When he was old enough to vote, my father cast his first vote ever for himself in a successful election to the Maryland House of Delegates. He went from there to the Baltimore City Council and then on to Congress before serving as Mayor.
My father was a phenomenal natural politician, handsome, and charismatic. With his piercing blue eyes, pencil thin moustache, and trademark polka-dot bow ties, he cut a dashing figure. He was a talented dancer and a brilliant orator. Although he did not have much formal education, he was clever and determined. He was very knowledgeable in a number of areas, especially public policy.
Except for his earliest years in politics, my mother was his partner. She was smart, and she had a sense of justice that became a driving force in our family’s life. I often think she was born fifty years too soon. The truth is that my father and the times held her back.
Now, my father was a wonderful man with an enormous heart, very charming and smart, very loyal, a public servant in the truest sense. While he was forward-thinking and progressive, and appreciated the growing role women were playing in politics, he was bound by the old traditions when it came to his own family. My father did not even want me to cut my long hair when I was a young teenager.
My mother was a wonderful wife and parent, and she was also an entrepreneur and a visionary. She started law school but had to stop when three of her sons had whooping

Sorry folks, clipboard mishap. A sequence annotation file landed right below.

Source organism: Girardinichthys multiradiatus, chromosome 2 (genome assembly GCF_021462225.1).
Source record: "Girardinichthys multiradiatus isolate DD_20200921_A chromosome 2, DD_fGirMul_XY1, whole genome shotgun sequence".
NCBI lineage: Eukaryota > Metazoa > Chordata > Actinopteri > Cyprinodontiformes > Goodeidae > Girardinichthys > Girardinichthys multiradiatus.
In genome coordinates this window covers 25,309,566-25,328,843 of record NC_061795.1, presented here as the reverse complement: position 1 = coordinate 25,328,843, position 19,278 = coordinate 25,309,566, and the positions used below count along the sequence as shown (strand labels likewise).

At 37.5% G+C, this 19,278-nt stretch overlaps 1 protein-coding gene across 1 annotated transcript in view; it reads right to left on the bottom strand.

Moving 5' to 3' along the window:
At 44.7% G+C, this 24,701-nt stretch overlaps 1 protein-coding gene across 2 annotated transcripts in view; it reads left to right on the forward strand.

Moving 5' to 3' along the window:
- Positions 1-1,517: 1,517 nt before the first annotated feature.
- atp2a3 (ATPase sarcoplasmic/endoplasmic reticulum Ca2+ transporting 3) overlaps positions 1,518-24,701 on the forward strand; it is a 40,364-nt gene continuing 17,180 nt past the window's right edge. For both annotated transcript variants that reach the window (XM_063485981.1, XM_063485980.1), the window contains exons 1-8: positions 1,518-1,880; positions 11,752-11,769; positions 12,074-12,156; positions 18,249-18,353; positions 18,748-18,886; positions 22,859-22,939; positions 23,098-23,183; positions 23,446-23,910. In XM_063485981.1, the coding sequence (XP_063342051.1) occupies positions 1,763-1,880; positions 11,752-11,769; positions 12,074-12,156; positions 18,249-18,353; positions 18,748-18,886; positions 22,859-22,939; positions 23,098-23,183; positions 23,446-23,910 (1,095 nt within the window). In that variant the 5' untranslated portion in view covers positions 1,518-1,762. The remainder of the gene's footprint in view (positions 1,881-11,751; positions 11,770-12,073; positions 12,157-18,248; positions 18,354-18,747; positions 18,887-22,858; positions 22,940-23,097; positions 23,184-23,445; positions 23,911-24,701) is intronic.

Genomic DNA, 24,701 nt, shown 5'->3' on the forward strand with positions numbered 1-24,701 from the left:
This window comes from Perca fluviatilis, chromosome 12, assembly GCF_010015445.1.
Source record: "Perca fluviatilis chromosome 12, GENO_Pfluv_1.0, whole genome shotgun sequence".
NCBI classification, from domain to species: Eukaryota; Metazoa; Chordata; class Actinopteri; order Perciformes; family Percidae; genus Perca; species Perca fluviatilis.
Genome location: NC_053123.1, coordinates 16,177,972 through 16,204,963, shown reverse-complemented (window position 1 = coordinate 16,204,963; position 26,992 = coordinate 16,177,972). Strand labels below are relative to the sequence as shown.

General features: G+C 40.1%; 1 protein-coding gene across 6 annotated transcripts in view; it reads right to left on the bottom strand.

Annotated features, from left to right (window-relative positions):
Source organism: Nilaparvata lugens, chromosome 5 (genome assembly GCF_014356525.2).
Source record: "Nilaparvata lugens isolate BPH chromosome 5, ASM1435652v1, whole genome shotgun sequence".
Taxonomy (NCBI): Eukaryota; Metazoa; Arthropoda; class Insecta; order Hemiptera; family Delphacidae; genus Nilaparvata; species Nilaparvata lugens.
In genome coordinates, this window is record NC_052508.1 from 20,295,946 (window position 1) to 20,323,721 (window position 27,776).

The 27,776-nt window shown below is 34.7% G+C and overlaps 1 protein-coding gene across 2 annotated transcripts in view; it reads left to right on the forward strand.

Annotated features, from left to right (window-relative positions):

cough at the same time. She made astute investments, but Daddy would not sign off on them (which, sadly, would have been necessary at the time). She had a patent on the first device to apply steam to the face, which she called Velvex–Beauty by Vapor. It was her brainchild,
and she had customers throughout the United States, but Daddy wanted her close to home.
Despite her frequent clashes of will with Daddy, she loved her marriage, though I think it’s fair to say she didn’t recommend marrying young. Whenever she heard that a young woman was getting married, she’d say, “I don’t know why she’s rushing into this. She has all this talent, all this spirit and intelligence–why does anyone have to get married so young?”
Of course, she was thinking back over her own life. She had dreams of her own, and part of what makes me so receptive to new possibilities, I suspect, is knowing that she could not pursue hers.
I learned to assert my independence early. I’m not saying I was particularly rebellious, but with all of those older brothers, I did have to find ways to hold my own.
One of our family stories involves my brother Joey and me at our father’s first inauguration as Mayor of Baltimore. We all went to City Hall, and my parents and the three older boys were busy greeting guests. My brothers Hector and Joey and I were ushered into a side room to draw and color until the ceremony began.
We, like all families, had a steadfast rule that the children were never allowed to speak to strangers. When a tall, distinguished gentleman came into the room and said, “Hello, how are you?” I would not utter a word in reply.
“Your father is going to be the Mayor. Isn’t that exciting?”
Still not a word from me, but my brothers were saying,
“It’s all right, we can say hello.” It turned out that the gentleman was Theodore Roosevelt McKeldin, the outgoing Mayor of Baltimore, and we were in his private office.
Joey said to me that he was going to tell Mommy that I was not polite to the Mayor.
“If you do,” I said calmly, “I will tell Mommy that you talked to a stranger.”
I had just turned seven, and Joey was nine. I didn’t squeal on him, and because I’d earned his respect, he didn’t squeal on me.
I had just built my first strategic alliance.